"...Save me from death, because I am loyal to you;
save me, for I am your servant and I trust in you - ”
Bethany Spencer, "Hellhounds"
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- I’m sorry, Jock dear. – Mortdecai’s voice is clear, noble, dignified, yet humbly apologetic for a reason. – No, really. I am. I didn’t… um, meant for it to have been turned that way. – He gives a dry chuckle and lowers the horribly dull and infinitely incomprehensible book masking as an art treatise by some German kunst-kenner he’s idly been leafing through for the better part of the hour, before going on. – You know, I thought they would’ve never laid a finger on you, for gracious heaven’s sake, what with ‘em being just ordinary art purveyors – with an egregious lack of moustache, at that (unlike yours-truly) – whose grazing rights, disagreeable as it may be, just prob’ly sort of crashed with those of another ordinary art purveyor’s, that is yours-truly’s. All in all, you’re a lucky gent, Jock, you are.
- ‘Tis nothink, Misteh Charlie. Me alrigh’. Arrgh. Cooden’ feel worse if ‘tis were a bleedink lorry laden with coal driven over me head, not that guy’s brass-shod fist... Yeah, sir. Real alrigh’.
The one-eyed, one-fanged Jock’s answer is in a laconic low growl, the sound which soothes Mr. Mortdecai immensely, as always. When his faithful thug-cum-manservant-cum-bodyguard spoke like this, you could be certain he did mean what he said. Not that he ever didn’t mean what he said, but still.
Gracefully Mr. Mortdecai lifts the sparkling Bohemian-crystal wine glass to his lips once again (filled with an exquisite, rare vintage wine, as it is – for Mr. Mortdecai stubbornly holds that a bottle of wine isn’t worth drinking unless its value is at least equal to the monthly income of its purveyor). Slowly he sips at the blessed noble drink with a sort of pleasure only good news can bring (the news of Jock’s purportedly good state of health being precisely that sort of news, as it is). The bottle stands by his left side on a low coffee table, while the wine-drinker himself lounges in a soft, golden-colored, Empire-style sofa, which had at one time undoubtedly been at times occupied by some general or other of the old Little Corsican chap’s – or if not by him, then surely some general or other’s wife’s nobleman brother had sat thereupon – or if even this was not so, then some Corsican’s general’s wifey’s brother’s hound most probably used to warm his furry, fat rears upon this very thing, at best. Comical? Maybe, yet still antique all the same.
It is late in the evening – for sure Mr. Mortdecai never goes to bed so early as if he were still a common schoolboy; and taking into account that his own boarding school had certainly been the most common of its kind, never again would he give his consent to anything that even remotely reminded him of its timetable-training-order-shameless-bullying-whatever-bleedin’-else convention absurdities. Thus, instead of forcibly and brutally dragging himself to the old antique-furniture-stuffed bedroom, Mortdecai leisurely enjoys his customary glass of wine and watches the loyal Jock’s unsurpassed trouser-pressing techniques.
With a light buzz still ringing in the back of his skull from the concussion sustained earlier in the day, Jock raises his head from the ironing board. Right in front of him, on the opposite wall, over an intricate pattern of the light-green wallpapers, hangs one of his master’s prized possessions. A rather simple but extremely rare fin-de-siècle French painting, which presents a stark contrast to the endless range of those garish-passing-for-juicy abominations on the walls of seedy bars and brothels Jock has visited over the years. It is a conventional summer landscape – a rustic stone house, a flagstone pathway and flowerbeds in full bloom on both sides – all in pastel tones and delightful, breathtaking details. And, though to a more sophisticated audience it would certainly look too cutesy and mediocre, for the grim ex-con thug like Jock it was precisely this picture that had given him the first taste of real art back when he just started working for Mr. Charlie; the first simple yet clear sign and harbinger of another life – the life his master has lived, the genuine and wonderful one despite its naivety.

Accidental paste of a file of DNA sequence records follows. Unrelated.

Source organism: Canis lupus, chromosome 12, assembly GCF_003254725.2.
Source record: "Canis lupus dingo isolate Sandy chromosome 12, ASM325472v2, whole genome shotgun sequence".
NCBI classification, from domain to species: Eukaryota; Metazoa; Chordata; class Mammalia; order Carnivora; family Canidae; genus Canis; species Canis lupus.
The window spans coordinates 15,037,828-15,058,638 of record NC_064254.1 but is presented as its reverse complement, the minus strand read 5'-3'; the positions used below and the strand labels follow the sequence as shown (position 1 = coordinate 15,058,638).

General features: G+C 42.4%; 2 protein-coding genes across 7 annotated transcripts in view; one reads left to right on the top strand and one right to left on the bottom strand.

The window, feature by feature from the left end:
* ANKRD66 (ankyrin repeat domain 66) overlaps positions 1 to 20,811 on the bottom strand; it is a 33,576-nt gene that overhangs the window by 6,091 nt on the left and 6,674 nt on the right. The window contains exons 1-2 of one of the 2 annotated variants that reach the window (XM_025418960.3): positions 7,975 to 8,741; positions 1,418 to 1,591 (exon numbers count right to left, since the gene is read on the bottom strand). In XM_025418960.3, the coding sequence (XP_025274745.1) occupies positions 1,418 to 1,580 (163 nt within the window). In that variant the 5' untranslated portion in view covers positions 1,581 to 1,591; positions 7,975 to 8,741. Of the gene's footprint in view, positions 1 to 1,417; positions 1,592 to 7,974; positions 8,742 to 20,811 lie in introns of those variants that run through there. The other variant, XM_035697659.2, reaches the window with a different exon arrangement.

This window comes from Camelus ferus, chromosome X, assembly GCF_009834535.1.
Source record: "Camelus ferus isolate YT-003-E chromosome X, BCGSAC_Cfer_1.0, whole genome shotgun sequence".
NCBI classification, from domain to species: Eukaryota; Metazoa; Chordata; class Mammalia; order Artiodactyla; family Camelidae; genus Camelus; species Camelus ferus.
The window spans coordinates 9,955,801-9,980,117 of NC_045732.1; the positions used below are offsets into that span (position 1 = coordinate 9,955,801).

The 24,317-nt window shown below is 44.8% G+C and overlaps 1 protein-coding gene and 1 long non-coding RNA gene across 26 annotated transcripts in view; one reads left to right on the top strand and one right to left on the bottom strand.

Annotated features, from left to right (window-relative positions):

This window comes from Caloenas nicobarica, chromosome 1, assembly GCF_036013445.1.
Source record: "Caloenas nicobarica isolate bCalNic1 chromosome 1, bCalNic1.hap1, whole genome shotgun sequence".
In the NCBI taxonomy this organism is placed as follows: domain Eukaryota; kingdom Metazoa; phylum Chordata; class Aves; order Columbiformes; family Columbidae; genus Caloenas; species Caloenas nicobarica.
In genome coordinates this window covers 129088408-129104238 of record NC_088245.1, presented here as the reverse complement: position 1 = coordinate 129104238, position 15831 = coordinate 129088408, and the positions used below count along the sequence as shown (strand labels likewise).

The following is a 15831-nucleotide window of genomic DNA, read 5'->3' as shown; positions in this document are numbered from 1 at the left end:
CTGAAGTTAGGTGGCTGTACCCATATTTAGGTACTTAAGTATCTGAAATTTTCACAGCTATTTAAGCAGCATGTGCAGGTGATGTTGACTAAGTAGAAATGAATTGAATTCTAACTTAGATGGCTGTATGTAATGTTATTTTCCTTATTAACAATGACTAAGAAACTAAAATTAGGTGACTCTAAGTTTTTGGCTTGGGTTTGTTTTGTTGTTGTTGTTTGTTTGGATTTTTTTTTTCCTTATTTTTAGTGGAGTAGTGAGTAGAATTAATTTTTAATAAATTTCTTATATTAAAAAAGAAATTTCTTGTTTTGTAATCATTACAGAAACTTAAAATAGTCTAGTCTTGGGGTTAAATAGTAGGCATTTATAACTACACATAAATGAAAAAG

Jock looks at the picture in question as he often likes to do when finding himself in this particular room, taking in its fine details and soft hues in a sort of dreamy, melancholic contemplation. As always, the canvass enchants his hardened thuggish soul, if only briefly, and he mentally thanks the fate once again for having graced him with such a marvelous employer like Mr. Charlie. But then the light of a Tiffany chandelier overhead starts hurting his eyes – his one good eye, that is – and the painting’s features begin to blur and dance before his eyes, dimming his vision. Jock lowers his head and meticulously slides the iron up and down his master’s strictly-formal-black-silk-trousers, feeling the peal of the pain bells in his head once again, but heavier this time – or is it blood rushing through his more-‘en-likely damaged skull? He quickly thinks of the bandages covering his poor skull and wonders if there are any bloodstains visible. Not good if they are. Not good at all. Well yeah, the chap with that brass-armored fist was one hell of a nasty thing, he’d give ‘im that, however much Jock would wish for his master to remain in blissful ignorance – that is, to think the opposite.
Jock resolutely clenches his teeth and breathes though his nose, sweeping the feather-light iron over yet another, finest-woolen-dress-suit specimen of the Great Mortdecaian Trouser Collection. Probably, in the morning to come he will have to try an’ tell Misteh Charlie that he does need to go see a doc, after all. The main thing, he decides, is going be try not to worry Lady Mortdecai.
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